The discovery of the handkerchief by chance is an example of just how fortunate Iago is. Without this, Iago’s plans may not have worked as he would have difficulty proving Desdemona’s disloyalty. Iago’s timing is also impeccable which helped him use various situations to his advantage. For example, he manipulates the conversation with Cassio in Act 4 Scene 1 so that it appears to Othello, who is watching, that they are talking about Desdemona when they are in fact talking about Bianca. This is extremely clever and shows how skilful he is at manipulating people.
Iago could have been found out if it was not for the high opinion that Othello had of him. He often refers to him as “Honest Iago” as do many other characters in the play. It is this blind faith in Iago that stops Othello reasoning properly- he even questions his own wife’s fidelity on Iago’s word. Great skill is shown on Iago part here as he builds up other peoples trust by never before giving them any reason to doubt him. A reason why Othello was more willing to trust Iago than Desdemona may be that Othello could believe he has some reason to distrust Desdemona.
She has already lied to her father and married Othello behind his back. Coleridge also argues that Iago’s only reason for his betrayal is for the fun of it and that it was not even for the money, ” However Iago’s repetition of the phrase “put money in thy purse” seems to disprove this. He does have a desire for money; not only for his own greed, but as he may believe that this will promote him socially. Nevertheless, money was probably not a strong motive, merely an incentive. He originally sets out to make money from Roderigo by promising him that he will make Desdemona fall in love with him.
This was even before he decides to ruin Othello. This shows that money was forever at the forefront of Iago’s mind. Another argument that Coleridge puts forward is that of Othello’s race. He believes that Othello is not necessarily black as this is only implied. He is frequently referred to as “the moor” but that does not necessarily mean that he is black. He suggests that it is Roderigo who has confused the term “moor” believing it to refer to Othello’s race. Therefore he sees Othello’s race as not being a believable motive for Iago.
He may have just come from a different background to the other characters, one that they are wary of. Brabantio accuses Othello of seducing Desdemona by witchcraft, which shows that many of the characters were ignorant of other cultures rather than were completely racist. However, when we look to scenes like Act one scene one, where Roderigo tells Brabantio that his daughter is “covered with the Barbary horse”, we may assume that Othello is black. Othello himself also refers to his race when in Act 3 Scene 3 he doubts whether he is good enough for Desdemona, “Haply for I am black”.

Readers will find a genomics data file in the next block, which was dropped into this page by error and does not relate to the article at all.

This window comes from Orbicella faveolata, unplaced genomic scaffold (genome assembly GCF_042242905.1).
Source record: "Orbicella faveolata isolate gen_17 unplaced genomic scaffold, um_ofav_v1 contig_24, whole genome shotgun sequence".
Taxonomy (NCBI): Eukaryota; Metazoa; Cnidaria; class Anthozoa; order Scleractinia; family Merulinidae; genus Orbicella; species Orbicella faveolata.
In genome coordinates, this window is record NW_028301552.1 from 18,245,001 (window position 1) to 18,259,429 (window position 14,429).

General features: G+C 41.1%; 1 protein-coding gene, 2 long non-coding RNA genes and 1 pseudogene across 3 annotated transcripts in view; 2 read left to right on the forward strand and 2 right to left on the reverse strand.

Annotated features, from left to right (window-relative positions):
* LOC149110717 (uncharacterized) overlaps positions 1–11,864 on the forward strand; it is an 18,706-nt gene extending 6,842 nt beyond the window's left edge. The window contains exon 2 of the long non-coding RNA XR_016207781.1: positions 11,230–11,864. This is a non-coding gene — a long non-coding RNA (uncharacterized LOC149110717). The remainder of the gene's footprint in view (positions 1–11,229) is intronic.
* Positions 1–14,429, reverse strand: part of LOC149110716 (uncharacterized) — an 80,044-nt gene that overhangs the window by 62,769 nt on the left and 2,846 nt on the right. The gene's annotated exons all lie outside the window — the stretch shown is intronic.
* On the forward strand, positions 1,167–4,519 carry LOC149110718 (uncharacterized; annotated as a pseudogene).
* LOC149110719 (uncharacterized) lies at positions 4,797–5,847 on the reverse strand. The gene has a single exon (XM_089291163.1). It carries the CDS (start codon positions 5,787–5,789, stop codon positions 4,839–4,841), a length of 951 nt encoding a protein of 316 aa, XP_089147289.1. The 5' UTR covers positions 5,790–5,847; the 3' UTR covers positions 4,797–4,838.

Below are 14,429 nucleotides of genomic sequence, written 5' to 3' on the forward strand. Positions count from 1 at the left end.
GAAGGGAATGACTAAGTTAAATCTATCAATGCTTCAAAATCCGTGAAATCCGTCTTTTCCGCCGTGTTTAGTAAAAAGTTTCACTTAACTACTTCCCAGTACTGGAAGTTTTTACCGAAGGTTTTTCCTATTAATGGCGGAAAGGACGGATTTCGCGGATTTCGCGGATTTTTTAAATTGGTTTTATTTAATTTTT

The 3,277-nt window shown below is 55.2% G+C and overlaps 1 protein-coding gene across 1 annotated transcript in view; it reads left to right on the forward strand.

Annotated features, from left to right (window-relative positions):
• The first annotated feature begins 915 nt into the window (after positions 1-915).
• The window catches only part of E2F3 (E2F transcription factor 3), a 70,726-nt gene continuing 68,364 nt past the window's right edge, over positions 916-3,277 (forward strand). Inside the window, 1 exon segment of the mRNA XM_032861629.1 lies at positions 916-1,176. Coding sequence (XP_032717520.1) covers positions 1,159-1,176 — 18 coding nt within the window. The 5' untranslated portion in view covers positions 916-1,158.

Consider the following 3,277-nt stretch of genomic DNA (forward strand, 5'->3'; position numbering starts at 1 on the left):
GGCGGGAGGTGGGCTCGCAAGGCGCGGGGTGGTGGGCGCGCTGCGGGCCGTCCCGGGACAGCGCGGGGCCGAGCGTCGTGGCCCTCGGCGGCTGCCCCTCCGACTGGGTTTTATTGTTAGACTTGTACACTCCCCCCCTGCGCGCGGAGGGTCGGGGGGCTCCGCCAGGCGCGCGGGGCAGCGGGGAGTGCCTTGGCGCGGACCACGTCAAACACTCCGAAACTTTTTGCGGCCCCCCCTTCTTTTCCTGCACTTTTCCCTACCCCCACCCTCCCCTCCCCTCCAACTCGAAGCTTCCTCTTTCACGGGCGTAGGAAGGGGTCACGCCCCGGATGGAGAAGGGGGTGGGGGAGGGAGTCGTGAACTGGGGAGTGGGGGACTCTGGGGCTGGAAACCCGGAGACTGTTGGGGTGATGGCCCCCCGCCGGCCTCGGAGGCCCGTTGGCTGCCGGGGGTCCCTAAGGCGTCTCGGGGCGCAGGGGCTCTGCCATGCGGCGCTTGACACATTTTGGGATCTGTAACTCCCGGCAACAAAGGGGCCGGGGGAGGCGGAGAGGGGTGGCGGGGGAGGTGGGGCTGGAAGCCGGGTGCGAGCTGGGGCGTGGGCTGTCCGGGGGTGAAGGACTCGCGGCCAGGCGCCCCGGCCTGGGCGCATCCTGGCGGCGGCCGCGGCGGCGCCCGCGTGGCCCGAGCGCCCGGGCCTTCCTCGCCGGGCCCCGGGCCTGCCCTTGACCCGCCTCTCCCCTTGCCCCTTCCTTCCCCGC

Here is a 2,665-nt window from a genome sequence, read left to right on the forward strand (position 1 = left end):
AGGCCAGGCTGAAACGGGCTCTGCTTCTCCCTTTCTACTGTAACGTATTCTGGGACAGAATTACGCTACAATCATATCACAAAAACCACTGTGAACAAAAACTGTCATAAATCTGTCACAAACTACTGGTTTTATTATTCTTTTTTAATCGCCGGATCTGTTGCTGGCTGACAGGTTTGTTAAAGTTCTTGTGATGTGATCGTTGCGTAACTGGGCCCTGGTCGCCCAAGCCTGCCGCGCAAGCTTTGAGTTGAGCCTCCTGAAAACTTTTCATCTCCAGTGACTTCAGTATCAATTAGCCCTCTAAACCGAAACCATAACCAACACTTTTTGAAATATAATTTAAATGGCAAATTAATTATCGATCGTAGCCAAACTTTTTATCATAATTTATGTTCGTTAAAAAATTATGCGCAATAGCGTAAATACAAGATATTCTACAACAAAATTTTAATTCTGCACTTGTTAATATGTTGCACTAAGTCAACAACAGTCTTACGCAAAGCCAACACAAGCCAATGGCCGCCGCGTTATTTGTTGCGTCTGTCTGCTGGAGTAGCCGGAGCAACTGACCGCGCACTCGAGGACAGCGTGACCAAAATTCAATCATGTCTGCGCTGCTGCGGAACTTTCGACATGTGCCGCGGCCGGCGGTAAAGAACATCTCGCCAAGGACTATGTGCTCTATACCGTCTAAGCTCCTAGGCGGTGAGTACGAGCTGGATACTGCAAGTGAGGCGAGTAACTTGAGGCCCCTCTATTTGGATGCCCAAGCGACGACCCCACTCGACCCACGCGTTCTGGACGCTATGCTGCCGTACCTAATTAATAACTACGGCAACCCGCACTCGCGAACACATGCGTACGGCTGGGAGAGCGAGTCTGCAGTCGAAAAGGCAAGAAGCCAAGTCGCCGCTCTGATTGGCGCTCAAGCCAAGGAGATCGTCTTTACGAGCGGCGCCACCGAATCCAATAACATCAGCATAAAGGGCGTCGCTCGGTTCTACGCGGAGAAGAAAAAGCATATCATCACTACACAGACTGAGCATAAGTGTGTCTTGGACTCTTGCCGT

Difference performances of Othello may show Othello as black or white, depending on their interpretation of the play. In Elizabethan times, racism was not an issue. This shows that Iago may have been unaware of his own racism and so not listed it as one of his main motives. We can tell that Iago is prejudiced against Othello because of his race and background because of the frequent comments he makes concerning it, “an old black ram is tupping your white ewe”.
He uses Othello’s insecurities about his own race to his advantage when he insinuates that Desdemona would rather be with someone “Of her own clime, complexion and degree. This may reflects Iago’s own reservations about working with Othello. Othello may represent the unknown as he was from a part of the world that was unfamiliar at the time. Therefore, Iago may have done this through fear of him. Maybe he felt that by ruining Othello he had conquered his own fear. Black was often equalled with evil at the time, therefore it was quite controversial to have a black hero with great virtues like Othello. Therefore, Shakespeare’s decision must have been deliberate.
He may have wished to question the views about black people that many Elizabethans held he also might have wished to provide Iago with another motive. Although Iago does have a reason for wanting to ruin Othello, he also harms Desdemona, Bianca and Roderigo, all of whom are innocent characters. He may do this as a way of getting at Othello- through ruining Desdemona he has affected Othello, he was not thinking as Desdemona as a person, but merely as the way to get “even” with Othello. He does the same with the other characters. They are pawns in Iago’s game; he gets what he can from them and then disguards them.
Even though Iago uses innocent characters for his own benefit, I feel that this does not prove that Iago suffers from “motiveless malignity” but proves that he will do anything to get at Othello, even if it means hurting others. Another reason for this may be because he loves Desdemona, which he mentions in one of his soliloquies, and feels that as she does not love him in return then she should be punished. However, as Iago also seems to hate women and not believe in love, this doe not seem very likely. It is clear that Iago is malignant by his attempts to ruin completely innocent characters.
He also shows malignancy when he goads Othello into strangling Desdemona rather than killing her in a less violent way. He does this because he wishes to make Othello not be able to live with himself after he has done it. He may also wish Desdemona to be terrified before she died which would not be the case if Othello had poisoned her as he was originally going to do. However, it seems to me that Iago was not motiveless. He had his reasons even though they were not in proportion to his actions. Iago’s motives seem to have been a creation of his own mind. His jealousy is based on suspicion and ignorance rather than fact.